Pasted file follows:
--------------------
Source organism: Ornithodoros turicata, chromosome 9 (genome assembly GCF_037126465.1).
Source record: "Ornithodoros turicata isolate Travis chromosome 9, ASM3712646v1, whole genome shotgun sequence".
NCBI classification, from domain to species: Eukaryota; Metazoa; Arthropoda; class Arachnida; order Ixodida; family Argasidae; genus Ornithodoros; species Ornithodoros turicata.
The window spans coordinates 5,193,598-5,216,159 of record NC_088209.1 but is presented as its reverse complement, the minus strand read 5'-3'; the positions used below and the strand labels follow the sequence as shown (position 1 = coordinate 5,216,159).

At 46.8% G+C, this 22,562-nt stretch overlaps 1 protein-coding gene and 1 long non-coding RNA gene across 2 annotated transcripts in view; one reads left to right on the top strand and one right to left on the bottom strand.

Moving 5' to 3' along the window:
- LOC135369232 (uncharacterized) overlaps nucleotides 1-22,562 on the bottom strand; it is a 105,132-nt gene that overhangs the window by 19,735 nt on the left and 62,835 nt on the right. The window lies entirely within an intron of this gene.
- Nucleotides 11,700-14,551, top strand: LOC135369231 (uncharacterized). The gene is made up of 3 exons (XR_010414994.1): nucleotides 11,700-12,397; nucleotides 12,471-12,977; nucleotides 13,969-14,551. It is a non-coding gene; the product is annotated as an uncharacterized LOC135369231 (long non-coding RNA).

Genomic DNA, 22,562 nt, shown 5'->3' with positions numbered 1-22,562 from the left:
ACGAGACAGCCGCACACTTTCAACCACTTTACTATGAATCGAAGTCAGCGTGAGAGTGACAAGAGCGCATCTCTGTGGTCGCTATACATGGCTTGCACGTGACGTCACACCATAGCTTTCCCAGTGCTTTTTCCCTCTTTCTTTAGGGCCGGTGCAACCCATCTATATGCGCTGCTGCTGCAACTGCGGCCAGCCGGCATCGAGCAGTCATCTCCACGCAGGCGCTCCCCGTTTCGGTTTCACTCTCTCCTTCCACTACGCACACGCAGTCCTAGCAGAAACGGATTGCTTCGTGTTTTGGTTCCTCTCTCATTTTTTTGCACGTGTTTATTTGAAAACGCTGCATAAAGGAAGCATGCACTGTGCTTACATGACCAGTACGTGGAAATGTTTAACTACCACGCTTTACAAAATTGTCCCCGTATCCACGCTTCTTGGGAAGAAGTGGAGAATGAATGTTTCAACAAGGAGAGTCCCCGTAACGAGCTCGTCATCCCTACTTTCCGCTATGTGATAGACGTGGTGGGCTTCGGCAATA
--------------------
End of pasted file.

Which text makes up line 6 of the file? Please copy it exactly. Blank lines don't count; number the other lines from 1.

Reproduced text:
Moving 5' to 3' along the window: